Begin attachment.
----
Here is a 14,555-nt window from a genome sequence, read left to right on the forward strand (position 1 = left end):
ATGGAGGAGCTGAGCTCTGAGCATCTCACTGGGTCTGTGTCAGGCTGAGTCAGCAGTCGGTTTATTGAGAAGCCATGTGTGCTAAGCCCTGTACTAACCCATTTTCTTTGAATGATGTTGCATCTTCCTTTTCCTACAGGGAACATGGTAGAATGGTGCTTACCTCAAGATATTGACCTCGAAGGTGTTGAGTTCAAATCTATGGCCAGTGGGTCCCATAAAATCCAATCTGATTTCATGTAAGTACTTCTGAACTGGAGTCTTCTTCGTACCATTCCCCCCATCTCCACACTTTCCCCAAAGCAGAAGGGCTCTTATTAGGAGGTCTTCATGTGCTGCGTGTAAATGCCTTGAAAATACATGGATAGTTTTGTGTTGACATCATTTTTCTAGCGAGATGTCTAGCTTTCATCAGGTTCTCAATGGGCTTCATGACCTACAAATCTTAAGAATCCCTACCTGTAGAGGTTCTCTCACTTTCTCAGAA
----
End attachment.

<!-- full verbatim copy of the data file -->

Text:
Here is a 14,555-nt window from a genome sequence, read left to right on the forward strand (position 1 = left end):
ATGGAGGAGCTGAGCTCTGAGCATCTCACTGGGTCTGTGTCAGGCTGAGTCAGCAGTCGGTTTATTGAGAAGCCATGTGTGCTAAGCCCTGTACTAACCCATTTTCTTTGAATGATGTTGCATCTTCCTTTTCCTACAGGGAACATGGTAGAATGGTGCTTACCTCAAGATATTGACCTCGAAGGTGTTGAGTTCAAATCTATGGCCAGTGGGTCCCATAAAATCCAATCTGATTTCATGTAAGTACTTCTGAACTGGAGTCTTCTTCGTACCATTCCCCCCATCTCCACACTTTCCCCAAAGCAGAAGGGCTCTTATTAGGAGGTCTTCATGTGCTGCGTGTAAATGCCTTGAAAATACATGGATAGTTTTGTGTTGACATCATTTTTCTAGCGAGATGTCTAGCTTTCATCAGGTTCTCAATGGGCTTCATGACCTACAAATCTTAAGAATCCCTACCTGTAGAGGTTCTCTCACTTTCTCAGAA